Halfway There – A Look Back

So here we are, the halfway point. That is both in terms of days and in terms of the shots we need. It is a milestone, one we quickly celebrated with a quick round of gin. It is incredible to think we are halfway done. As I try to come to terms with what that means (not a lot really) I thought I would write a post. I am trying to be a writer after all.

It all started with a boat trip. I had no idea what was coming, literally none. Whatever I thought, whatever made at home experience I had, it was all for nothing. Well, not nothing, that is a lie. I knew what a camera was, how lights worked on a basic level and how important sound recording was, especially as we have no time for ADR.

My first shock was just the sheer amount of people involved in a production. You know how many cast you will have, plus a few extras, but the crew? There were a lot of people doing specialised jobs that I had never heard of. Coming from an office background I normally roll my eyes at the person with a long and difficult sounding job title, but I have learned that in this industry they really are doing a vital role. Not all the time, but mostly.

The next big shock was the Old Director being let go. Less then two days in and we were going through a major upheaval. Worse, the suits upstairs were contemplating pulling the plug on the whole thing. And why not, if a production can’t keep its s@#t together for a few days, how likely is it you end up with a production at the end of the day? A little sweet talking by me (or just talking until people give you what you want so you will leave) and we were back on.

The New Director (whose nickname will forever will be The New Director) was a breath of fresh air. Yes Grinning Kitten and I managed to stumble our way through two days of shooting, but I am glad we didn’t have to do the whole thing.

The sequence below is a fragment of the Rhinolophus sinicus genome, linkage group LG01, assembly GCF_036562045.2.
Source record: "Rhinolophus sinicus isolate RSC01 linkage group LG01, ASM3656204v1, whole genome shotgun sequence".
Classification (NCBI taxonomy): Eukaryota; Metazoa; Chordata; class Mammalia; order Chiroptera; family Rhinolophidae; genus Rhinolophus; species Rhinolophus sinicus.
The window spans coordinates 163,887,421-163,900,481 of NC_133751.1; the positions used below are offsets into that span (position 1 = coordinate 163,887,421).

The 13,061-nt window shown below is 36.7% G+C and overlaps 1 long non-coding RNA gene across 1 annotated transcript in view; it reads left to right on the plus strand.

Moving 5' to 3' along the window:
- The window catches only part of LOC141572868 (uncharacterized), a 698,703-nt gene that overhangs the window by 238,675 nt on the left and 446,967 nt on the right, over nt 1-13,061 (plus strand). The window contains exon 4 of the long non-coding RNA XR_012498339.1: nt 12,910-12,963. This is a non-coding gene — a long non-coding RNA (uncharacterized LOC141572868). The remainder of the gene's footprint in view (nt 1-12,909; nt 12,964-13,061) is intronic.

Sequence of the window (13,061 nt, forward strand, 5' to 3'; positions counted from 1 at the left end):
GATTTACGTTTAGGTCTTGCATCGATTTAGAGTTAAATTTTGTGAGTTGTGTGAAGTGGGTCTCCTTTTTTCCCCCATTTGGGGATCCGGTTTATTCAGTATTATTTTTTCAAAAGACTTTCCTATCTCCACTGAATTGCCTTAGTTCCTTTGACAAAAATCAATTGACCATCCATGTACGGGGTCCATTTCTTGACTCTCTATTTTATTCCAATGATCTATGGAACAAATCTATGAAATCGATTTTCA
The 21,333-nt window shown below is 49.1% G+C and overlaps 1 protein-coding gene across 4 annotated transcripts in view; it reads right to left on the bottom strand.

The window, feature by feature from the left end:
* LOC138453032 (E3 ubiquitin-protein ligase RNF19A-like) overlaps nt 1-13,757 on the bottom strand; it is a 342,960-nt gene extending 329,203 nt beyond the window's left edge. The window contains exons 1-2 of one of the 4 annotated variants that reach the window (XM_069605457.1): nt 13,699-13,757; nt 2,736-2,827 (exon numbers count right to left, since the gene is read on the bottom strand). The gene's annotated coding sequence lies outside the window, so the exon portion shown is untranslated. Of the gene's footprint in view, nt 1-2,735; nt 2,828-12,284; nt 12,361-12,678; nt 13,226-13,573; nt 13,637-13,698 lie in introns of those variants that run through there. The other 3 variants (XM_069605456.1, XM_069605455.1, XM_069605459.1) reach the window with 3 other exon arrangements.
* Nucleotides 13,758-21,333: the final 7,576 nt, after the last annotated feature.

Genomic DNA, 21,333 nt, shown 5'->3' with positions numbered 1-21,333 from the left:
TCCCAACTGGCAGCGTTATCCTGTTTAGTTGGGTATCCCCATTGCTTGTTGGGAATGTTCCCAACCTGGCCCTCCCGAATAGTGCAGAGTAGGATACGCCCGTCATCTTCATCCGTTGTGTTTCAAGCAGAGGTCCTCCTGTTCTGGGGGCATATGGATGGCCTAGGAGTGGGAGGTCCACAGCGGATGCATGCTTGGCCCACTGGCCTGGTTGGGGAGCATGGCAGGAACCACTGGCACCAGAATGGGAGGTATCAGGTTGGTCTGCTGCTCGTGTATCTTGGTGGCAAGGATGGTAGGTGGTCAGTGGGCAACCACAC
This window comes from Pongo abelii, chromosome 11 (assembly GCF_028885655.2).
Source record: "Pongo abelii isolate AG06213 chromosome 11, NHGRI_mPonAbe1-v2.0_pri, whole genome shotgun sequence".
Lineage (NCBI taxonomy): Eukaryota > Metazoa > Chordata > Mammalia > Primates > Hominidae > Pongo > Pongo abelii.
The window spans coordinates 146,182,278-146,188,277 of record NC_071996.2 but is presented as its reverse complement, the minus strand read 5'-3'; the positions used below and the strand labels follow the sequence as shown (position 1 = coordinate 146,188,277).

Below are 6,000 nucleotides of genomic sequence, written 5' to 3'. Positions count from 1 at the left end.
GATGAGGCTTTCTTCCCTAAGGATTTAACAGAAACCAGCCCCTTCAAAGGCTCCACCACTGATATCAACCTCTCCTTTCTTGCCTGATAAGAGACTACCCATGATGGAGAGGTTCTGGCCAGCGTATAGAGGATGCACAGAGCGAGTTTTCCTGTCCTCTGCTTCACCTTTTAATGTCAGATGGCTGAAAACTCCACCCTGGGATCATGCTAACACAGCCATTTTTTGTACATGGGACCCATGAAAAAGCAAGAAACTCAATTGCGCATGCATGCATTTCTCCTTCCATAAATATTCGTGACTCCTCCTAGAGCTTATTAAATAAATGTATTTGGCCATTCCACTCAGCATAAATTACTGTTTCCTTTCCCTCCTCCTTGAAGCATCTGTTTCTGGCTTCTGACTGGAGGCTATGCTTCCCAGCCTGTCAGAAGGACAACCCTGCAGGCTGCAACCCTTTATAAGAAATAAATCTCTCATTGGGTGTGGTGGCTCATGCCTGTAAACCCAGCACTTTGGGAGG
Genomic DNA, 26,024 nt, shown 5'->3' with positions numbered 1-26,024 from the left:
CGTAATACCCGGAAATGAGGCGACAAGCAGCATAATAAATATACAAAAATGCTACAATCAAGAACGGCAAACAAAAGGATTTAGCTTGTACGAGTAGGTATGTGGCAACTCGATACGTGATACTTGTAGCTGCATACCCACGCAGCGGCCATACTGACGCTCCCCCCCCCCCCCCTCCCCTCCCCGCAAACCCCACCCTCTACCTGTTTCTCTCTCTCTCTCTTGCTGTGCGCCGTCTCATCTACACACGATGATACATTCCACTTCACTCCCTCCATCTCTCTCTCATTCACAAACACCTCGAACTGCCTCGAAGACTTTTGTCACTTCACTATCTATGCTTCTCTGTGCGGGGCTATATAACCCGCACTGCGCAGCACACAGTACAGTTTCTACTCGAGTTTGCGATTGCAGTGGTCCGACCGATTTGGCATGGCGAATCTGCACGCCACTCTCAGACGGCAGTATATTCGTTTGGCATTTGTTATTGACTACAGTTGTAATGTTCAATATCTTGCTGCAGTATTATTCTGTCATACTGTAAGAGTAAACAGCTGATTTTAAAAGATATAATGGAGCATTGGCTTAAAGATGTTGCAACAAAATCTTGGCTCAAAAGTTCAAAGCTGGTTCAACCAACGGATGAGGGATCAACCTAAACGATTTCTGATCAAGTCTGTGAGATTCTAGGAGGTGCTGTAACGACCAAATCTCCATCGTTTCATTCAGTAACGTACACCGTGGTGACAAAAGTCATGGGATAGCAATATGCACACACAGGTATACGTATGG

I am amazed by how closely the producers and the director work together. In all honesty I had no idea what a producer did, save make a few phone calls and get things where they needed to be. Although this is true, the role is a lot more involved. The biggest part seems to be reconciliations between actors and director. The both being brushed with the term ‘artistic’ they both have an idea how they want to do something. Luckily these types of arguments have been few and far between, and I always have both ‘I wrote the thing and it should be this’ and ‘let’s roll the D20 to decide’ trump cards to play. Can you still say trump card now?


Also, if you are going to try and record something make sure you get a good light and camera crew. Nothing ruins a production quick then awful lighting and out of focus footage. If your crew is not great, make sure you schedule a lot of time for test footage before each scene. Luckily I was gifted with Tall Jackson and Short Round. These two are the only reason this thing looks professional!

Reviewing footage on a decent screen is a must. Yes you have those monitors on the floor, but it is not the same. We recorded everything in 4k (though I believe it will be shown in 1080), so having a 4K TV in the office was a must. It is only seeing it on a decent screen that you can get a feel for what could be wrong, both in terms of the footage and anything that may be out of place on the set (like say, an iPhone sitting on the table of a show set in a fantasy world, as a purely hypothetical example).

Get used to long days, filled with times when nothing is happening. I have never worked in a place where the work is so stop / start. As a producer I do not suffer as much as the cast, but it is still there. Bring books or a kindle!

Working for a production company is also difficult. Legal like to keep things far too under wraps, and the suits love to interfere with the work. I now understand why so many people walkaway from productions halfway through. There are so many people who want to do things a certain way, and who try to force you to do things you really don’t want to. Luckily The New Director, Grinning Kitten and myself are fairly robust characters who have told a lot of people to just f@#k off.

But the biggest surprise for me so far is just how much fun this is. I really am having a blast and learning something everyday. It is hard work, and even now we are halfway through we still have no guarantee the show will ever be aired. But rather than that being a bad thing, it spurs you on to make something people will want to watch, and is worthy of their time. It is a great, if scary, feeling.

Here’s hoping the second half is just as fun as the first 🙂

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